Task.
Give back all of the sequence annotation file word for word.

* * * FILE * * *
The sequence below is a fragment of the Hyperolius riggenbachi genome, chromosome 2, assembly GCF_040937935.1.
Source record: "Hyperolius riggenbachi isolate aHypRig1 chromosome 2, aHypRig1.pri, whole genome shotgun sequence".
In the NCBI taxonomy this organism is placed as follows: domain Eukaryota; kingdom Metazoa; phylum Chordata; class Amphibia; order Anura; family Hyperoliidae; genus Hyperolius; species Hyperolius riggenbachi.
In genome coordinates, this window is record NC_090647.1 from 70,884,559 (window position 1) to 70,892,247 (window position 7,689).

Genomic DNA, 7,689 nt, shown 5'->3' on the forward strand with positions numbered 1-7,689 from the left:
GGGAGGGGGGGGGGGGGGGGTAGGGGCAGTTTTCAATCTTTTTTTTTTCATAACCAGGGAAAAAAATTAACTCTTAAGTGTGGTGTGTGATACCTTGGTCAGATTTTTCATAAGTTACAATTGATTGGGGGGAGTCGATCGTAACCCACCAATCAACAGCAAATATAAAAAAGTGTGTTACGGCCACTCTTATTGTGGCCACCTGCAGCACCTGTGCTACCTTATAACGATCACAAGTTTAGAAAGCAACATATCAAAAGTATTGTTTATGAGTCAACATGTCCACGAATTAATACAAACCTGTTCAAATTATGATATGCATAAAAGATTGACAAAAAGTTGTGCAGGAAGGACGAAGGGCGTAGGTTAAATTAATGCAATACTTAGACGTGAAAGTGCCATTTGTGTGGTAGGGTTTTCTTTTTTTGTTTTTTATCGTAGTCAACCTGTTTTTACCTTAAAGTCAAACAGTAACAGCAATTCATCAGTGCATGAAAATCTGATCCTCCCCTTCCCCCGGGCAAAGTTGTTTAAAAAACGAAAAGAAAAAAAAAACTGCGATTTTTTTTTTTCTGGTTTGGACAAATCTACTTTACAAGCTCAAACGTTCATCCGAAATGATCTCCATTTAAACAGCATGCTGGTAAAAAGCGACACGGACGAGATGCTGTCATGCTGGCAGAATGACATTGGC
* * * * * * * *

The sequence below is a fragment of the Hyperolius riggenbachi genome, chromosome 2, assembly GCF_040937935.1.
Source record: "Hyperolius riggenbachi isolate aHypRig1 chromosome 2, aHypRig1.pri, whole genome shotgun sequence".
In the NCBI taxonomy this organism is placed as follows: domain Eukaryota; kingdom Metazoa; phylum Chordata; class Amphibia; order Anura; family Hyperoliidae; genus Hyperolius; species Hyperolius riggenbachi.
In genome coordinates, this window is record NC_090647.1 from 70,884,559 (window position 1) to 70,892,247 (window position 7,689).

Genomic DNA, 7,689 nt, shown 5'->3' on the forward strand with positions numbered 1-7,689 from the left:
GGGAGGGGGGGGGGGGGGGGTAGGGGCAGTTTTCAATCTTTTTTTTTTCATAACCAGGGAAAAAAATTAACTCTTAAGTGTGGTGTGTGATACCTTGGTCAGATTTTTCATAAGTTACAATTGATTGGGGGGAGTCGATCGTAACCCACCAATCAACAGCAAATATAAAAAAGTGTGTTACGGCCACTCTTATTGTGGCCACCTGCAGCACCTGTGCTACCTTATAACGATCACAAGTTTAGAAAGCAACATATCAAAAGTATTGTTTATGAGTCAACATGTCCACGAATTAATACAAACCTGTTCAAATTATGATATGCATAAAAGATTGACAAAAAGTTGTGCAGGAAGGACGAAGGGCGTAGGTTAAATTAATGCAATACTTAGACGTGAAAGTGCCATTTGTGTGGTAGGGTTTTCTTTTTTTGTTTTTTATCGTAGTCAACCTGTTTTTACCTTAAAGTCAAACAGTAACAGCAATTCATCAGTGCATGAAAATCTGATCCTCCCCTTCCCCCGGGCAAAGTTGTTTAAAAAACGAAAAGAAAAAAAAAACTGCGATTTTTTTTTTTCTGGTTTGGACAAATCTACTTTACAAGCTCAAACGTTCATCCGAAATGATCTCCATTTAAACAGCATGCTGGTAAAAAGCGACACGGACGAGATGCTGTCATGCTGGCAGAATGACATTGGC